Kevin McMonagle is the Republican Party candidate to represent Ward 5 on Conshohocken’s Borough Council. The same questions were asked of all candidates, however, they were slighting altered for the lone incumbent (Karen Tutino in Ward 1). All answers are as provided and unedited by MoreThanTheCurve.com.
Describe your background and why you chose to run.
Hi, my name is Kevin McMonagle and I’m running for Borough Council in the 5th ward. I’m married to my wife Julie of 5 years and have two kids Jack (2) and Marty (6m). I’m a CPA with extensive finance and accounting experience in large companies such as eBay and Merck. I’ve participated in many process improvement initiatives during my career and believe I could use that experience to help the borough. My wife and I want to raise our children here and one of the main reasons I chose to run was to make Conshohocken an ideal place to raise a family.
In September 2015 Borough Council sent its solicitor to endorse a development project before the Zoning Hearing Board. Do you think that action hindered the Zoning Hearing Board’s independence? If not, under what conditions would you support taking similar action in the future?
It depends on the circumstances of why he was sent. There aren’t always clear cut conditions or rules that can be implemented for items like this, so I believe it’s best to take it on a case by case basis. I’m not sure how common these actions have occurred in the past and what the thinking was by council. Furthermore I do not think that action hindered the Zoning Board’s independence, part of the reason they are appointed are be outspoken by providing an independent judgement on the zoning topic at hand. Once elected I would like to evaluate the whole process to determine what the most effective and efficient process should be.
What is the biggest misconception about Conshohocken?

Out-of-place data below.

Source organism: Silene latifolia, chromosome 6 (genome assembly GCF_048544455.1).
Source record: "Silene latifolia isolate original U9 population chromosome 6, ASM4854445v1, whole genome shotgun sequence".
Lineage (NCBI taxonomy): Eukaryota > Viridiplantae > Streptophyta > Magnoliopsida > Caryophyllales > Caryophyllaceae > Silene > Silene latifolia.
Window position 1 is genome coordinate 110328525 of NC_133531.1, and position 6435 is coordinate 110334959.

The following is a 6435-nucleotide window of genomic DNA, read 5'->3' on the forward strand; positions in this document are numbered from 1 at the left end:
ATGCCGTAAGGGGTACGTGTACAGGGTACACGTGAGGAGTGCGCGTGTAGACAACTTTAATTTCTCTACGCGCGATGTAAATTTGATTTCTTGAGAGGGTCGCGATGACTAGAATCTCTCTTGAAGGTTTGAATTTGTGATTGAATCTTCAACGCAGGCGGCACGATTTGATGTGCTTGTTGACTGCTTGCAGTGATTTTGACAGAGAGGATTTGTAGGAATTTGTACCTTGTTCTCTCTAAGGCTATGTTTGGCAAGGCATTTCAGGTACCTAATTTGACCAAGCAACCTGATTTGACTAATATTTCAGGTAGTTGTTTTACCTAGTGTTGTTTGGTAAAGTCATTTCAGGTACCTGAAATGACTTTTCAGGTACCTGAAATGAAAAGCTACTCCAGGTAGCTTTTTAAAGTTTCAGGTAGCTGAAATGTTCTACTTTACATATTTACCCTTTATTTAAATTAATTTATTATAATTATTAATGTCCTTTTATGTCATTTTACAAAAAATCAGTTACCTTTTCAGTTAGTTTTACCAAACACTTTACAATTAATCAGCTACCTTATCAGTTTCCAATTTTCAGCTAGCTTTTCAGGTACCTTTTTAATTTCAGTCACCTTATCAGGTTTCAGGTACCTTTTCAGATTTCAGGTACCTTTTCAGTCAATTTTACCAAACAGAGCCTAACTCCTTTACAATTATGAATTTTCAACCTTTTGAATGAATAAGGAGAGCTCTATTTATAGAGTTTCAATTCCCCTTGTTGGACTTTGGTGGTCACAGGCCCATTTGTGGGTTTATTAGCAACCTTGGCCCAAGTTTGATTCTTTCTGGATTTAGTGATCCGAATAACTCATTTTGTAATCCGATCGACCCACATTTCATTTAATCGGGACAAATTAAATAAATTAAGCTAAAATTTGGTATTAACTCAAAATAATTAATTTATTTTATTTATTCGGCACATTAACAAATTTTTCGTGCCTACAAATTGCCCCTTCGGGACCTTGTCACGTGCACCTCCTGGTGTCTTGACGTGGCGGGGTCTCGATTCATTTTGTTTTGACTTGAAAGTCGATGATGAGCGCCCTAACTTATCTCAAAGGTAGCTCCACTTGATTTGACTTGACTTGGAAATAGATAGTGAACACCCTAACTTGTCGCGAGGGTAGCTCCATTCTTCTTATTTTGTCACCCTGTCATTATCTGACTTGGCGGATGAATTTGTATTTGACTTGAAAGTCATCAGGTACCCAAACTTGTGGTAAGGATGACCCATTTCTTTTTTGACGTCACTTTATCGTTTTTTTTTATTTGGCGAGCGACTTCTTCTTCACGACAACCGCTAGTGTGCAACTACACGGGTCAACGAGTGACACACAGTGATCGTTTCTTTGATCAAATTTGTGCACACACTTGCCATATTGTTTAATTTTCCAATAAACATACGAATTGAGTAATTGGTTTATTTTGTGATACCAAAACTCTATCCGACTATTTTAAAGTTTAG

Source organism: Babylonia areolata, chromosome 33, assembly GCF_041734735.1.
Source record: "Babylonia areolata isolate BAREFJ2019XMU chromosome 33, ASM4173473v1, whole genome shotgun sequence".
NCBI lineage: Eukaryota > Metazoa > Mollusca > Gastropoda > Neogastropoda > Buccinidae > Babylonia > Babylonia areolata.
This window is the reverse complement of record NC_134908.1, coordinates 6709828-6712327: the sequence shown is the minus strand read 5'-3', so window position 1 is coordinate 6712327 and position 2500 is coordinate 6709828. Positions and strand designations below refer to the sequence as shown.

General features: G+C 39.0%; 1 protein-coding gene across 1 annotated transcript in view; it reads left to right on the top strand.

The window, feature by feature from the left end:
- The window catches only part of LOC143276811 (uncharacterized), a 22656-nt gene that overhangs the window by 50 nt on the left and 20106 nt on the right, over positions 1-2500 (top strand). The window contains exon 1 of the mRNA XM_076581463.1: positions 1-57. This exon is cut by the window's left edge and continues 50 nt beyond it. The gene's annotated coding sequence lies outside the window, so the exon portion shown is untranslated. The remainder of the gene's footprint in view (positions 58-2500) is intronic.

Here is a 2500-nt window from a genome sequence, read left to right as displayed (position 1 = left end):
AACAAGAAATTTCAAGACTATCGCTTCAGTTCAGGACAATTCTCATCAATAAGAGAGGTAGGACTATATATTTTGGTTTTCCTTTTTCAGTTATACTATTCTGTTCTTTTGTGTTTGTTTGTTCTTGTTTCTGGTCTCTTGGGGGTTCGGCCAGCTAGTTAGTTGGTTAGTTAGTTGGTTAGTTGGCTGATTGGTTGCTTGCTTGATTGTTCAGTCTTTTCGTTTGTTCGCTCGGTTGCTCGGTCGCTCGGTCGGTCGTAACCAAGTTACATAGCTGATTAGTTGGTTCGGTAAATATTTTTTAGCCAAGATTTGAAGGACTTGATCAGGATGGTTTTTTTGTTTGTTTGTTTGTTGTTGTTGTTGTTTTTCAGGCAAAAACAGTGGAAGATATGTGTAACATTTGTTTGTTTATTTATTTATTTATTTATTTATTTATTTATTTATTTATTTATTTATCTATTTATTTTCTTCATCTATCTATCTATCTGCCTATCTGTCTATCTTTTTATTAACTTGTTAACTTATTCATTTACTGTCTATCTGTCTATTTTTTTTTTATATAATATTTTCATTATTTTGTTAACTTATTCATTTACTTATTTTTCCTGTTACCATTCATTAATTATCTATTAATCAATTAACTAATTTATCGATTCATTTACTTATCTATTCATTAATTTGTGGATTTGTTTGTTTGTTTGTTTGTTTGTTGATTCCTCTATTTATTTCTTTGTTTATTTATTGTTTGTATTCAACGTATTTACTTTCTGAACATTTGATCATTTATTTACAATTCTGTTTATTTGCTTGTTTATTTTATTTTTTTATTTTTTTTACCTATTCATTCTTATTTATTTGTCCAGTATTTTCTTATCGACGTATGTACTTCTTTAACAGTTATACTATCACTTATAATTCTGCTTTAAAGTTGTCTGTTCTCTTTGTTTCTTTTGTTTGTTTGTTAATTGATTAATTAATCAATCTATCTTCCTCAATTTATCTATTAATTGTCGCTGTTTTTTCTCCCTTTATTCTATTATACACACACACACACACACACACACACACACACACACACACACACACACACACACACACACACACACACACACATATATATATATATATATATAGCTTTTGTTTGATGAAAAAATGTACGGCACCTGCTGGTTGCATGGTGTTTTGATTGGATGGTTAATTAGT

I believe the biggest misconception about Conshohocken is that it’s turning into a “renter’s” town. There is still a great small town vibe in the borough which is underappreciated. A key to keeping it that way is in finding ways to encourage renters to become home buyers in Conshohocken. In addition another common misconception is that there aren’t enough young families in the Borough. From what I’ve learned as a parishioner at St. Matt’s is that the number of baptisms have been growing at a very high rate over the last few years, which I think is a positive sign.
Since 2010, three members of Borough Council have resigned before finishing a single term. How committed are you to remain a resident of Conshohocken and your ward specifically?
I’m very committed to remaining a resident of Conshohocken and my ward. My wife and I purchased a home a few years back with the intent of raising our kids in this house. In addition my family has ties to Conshohocken dating back to the late 1800’s, and my grandparents were married at St. Matt’s in 1946. This is source of pride for my family and we’re excited to remain residents of Conshohocken for the rest of our lives.
The redevelopment of the publicly owned property at West Elm and Fayette hasn’t moved forward since a developer was selected in 2013. What are your thoughts on the process that led to the selection of the developer?
My understanding is that there were two proposals submitted and one was accepted by Council. I haven’t been privy to a full disclosure of all the information that went into that decision so I don’t want to comment until I have a full understanding of the facts. However what I will say is that there should be a diligent process for items like this were multiple bids are analyzed and reviewed in an effort to make the best decision possible.
The outgoing president of Borough Council referred to Conshohocken as “semi-urban” in a 2014 interview with a tech blog. Do you think that is an accurate description or at least where Conshohocken is heading? If you do not feel it is an accurate description, what term would you use to describe Conshohocken?
I believe Conshohocken is a “unique town” unlike any other in Montgomery County, and has a lot to offer. Residents have easy access to rail, highways, trails, restaurants, and shopping. It’s also home to a vibrant business community and maintains a good balance of transplant and life-long residents.
Council members usually have one area of local government they are especially passionate about. What do you see as the one issue you will be most passionate?
Parks and Recreation is the one area I’m most passionate about. By paying close attention to the needs of our Parks and Rec department we are able to provide services to the residents that they want and enjoy. This in turn becomes one of the main attractions to current and future residents.